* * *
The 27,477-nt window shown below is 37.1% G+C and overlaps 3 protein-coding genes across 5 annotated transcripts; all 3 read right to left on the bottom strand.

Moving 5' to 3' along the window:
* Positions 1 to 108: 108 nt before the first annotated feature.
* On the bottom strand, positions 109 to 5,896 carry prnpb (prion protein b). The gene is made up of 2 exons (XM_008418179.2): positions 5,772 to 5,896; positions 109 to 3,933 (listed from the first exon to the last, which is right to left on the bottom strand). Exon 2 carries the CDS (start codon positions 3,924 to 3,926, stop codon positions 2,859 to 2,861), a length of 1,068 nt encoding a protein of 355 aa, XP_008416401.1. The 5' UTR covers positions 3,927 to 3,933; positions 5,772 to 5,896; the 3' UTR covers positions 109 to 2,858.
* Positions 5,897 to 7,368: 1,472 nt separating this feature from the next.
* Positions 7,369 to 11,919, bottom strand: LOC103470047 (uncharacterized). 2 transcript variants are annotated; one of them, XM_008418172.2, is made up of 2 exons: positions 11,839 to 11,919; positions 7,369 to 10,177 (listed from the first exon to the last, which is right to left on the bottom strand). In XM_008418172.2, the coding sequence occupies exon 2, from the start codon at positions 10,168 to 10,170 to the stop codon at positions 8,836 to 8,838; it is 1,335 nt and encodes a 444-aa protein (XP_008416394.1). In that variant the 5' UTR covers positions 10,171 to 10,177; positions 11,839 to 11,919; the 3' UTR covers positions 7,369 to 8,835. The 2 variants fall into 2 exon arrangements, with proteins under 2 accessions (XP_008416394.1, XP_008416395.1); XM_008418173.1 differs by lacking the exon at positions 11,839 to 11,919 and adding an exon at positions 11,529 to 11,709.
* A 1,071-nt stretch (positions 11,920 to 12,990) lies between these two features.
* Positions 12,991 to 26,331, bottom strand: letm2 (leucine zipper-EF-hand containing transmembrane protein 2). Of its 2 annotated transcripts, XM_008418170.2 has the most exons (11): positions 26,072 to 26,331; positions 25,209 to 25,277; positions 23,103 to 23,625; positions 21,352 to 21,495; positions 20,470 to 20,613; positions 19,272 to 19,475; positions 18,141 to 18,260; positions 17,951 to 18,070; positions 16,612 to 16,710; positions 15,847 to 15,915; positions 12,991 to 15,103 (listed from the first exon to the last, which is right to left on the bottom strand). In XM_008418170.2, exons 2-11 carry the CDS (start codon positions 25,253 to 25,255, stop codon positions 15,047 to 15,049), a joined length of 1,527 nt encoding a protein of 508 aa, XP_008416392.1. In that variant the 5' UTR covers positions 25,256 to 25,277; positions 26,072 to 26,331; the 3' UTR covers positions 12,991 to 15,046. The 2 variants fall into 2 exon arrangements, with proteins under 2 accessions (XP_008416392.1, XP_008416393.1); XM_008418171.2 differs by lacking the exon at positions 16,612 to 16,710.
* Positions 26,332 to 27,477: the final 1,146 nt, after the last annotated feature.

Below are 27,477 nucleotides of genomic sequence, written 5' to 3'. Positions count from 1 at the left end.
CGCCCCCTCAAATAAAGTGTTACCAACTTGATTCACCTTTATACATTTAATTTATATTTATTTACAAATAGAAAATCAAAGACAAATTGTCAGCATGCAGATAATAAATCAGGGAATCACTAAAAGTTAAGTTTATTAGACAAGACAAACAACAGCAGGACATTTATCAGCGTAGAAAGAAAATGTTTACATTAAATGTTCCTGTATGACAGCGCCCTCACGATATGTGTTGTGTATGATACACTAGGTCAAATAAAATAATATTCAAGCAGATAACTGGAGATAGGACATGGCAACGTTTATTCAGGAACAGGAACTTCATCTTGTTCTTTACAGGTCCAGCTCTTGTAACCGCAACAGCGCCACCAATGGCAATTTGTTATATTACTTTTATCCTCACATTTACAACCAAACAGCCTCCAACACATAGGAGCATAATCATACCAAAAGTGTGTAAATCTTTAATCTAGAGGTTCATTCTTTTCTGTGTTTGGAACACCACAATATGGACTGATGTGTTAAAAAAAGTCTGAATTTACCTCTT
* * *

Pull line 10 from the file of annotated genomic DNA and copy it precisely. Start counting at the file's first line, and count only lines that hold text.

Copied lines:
Below are 27,477 nucleotides of genomic sequence, written 5' to 3'. Positions count from 1 at the left end.